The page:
Remains of dozens of people found in former al-Qaida area of Baghdad

By
November 18, 2007 04:31

 
X

Dear Reader,
As you can imagine, more people are reading The Jerusalem Post than ever before. Nevertheless, traditional business models are no longer sustainable and high-quality publications, like ours, are being forced to look for new ways to keep going. Unlike many other news organizations, we have not put up a paywall. We want to keep our journalism open and accessible and be able to keep providing you with news and analyses from the frontlines of Israel, the Middle East and the Jewish World.

As one of our loyal readers, we ask you to be our partner.

For $5 a month you will receive access to the following:

  • A user experience almost completely free of ads
  • Access to our Premium Section
  • Content from the award-winning Jerusalem Report and our monthly magazine to learn Hebrew - Ivrit
  • A brand new ePaper featuring the daily newspaper as it appears in print in Israel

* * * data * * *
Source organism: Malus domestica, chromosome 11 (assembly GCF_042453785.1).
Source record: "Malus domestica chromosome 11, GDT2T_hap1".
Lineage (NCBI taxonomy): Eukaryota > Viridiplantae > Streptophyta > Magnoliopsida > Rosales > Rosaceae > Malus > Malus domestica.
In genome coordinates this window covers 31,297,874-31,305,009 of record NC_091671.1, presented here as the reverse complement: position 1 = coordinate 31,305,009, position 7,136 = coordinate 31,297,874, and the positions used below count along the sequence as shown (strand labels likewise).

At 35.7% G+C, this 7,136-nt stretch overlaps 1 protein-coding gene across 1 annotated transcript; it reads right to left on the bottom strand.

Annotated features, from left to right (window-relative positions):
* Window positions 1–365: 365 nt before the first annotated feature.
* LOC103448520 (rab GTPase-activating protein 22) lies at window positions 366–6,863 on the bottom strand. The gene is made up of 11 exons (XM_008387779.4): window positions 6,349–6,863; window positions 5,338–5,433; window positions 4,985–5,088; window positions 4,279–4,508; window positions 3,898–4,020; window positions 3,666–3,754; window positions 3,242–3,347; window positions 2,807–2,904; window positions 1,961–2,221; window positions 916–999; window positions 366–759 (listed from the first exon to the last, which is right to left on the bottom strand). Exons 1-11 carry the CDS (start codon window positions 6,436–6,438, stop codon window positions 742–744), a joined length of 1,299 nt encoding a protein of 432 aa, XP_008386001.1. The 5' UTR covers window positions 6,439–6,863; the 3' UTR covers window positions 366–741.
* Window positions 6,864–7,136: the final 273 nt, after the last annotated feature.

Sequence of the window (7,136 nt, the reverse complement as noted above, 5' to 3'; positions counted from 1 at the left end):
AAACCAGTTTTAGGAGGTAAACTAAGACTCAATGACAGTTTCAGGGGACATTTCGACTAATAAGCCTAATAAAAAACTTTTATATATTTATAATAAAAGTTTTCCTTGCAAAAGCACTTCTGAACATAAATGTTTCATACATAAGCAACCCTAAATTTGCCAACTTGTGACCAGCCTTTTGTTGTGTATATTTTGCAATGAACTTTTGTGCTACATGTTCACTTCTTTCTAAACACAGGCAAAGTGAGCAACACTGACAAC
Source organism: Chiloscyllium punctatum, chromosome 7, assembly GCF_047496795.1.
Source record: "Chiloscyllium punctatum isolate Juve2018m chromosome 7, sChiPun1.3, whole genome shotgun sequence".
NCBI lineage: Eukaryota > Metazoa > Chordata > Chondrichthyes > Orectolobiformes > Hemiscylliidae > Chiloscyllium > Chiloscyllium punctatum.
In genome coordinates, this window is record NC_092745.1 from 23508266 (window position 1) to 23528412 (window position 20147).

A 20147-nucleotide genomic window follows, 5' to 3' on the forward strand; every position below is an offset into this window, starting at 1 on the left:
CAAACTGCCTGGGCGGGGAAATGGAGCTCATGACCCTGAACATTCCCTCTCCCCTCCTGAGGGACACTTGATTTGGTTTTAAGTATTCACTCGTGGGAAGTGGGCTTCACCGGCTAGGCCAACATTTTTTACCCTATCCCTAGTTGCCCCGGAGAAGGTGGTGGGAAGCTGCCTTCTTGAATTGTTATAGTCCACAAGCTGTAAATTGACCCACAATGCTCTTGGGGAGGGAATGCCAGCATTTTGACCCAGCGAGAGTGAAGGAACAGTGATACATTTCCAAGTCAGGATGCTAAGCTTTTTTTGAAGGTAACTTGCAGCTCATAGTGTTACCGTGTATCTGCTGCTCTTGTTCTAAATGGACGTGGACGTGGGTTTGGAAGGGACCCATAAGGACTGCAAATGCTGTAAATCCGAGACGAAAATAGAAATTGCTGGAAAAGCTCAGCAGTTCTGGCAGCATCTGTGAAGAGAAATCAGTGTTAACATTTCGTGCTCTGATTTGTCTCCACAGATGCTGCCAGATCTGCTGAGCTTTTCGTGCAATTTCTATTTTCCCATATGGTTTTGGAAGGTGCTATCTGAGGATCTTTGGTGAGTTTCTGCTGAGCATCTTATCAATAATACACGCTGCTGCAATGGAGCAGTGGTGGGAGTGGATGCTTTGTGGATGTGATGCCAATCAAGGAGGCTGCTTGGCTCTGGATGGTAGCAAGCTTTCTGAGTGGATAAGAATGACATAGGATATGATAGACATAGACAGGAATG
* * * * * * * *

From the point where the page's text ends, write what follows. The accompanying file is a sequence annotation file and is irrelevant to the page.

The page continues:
Help us grow and continue telling Israel’s story to the world.

Thank you,

Ronit Hasin-Hochman, CEO, Jerusalem Post Group
Yaakov Katz, Editor-in-Chief

UPGRADE YOUR JPOST EXPERIENCE FOR 5$ PER MONTH Show me later

Remains of possibly dozens of people believed slain in sectarian violence were unearthed from a mass grave in a former al-Qaida stronghold in southern Baghdad on Saturday - the third such find in Iraq this month. The badly decomposed remains were found in Baghdad's mostly Sunni Dora neighborhood by Sunnis who have turned against al-Qaida in Iraq, police said. They were discovered in an area overlooking the main highway leading to Shiite shrine cities in the south. Sunni extremists would often waylay travelers along that road, kidnapping and killing Shiites.

Join Jerusalem Post Premium Plus now for just $5 and upgrade your experience with an ads-free website and exclusive content. Click here>>

Related Content

Ofek 1 images of Damascus International Airport
December 9, 2018
Syria state media removes Damascus air strike report, situation unknown

By SETH J. FRANTZMAN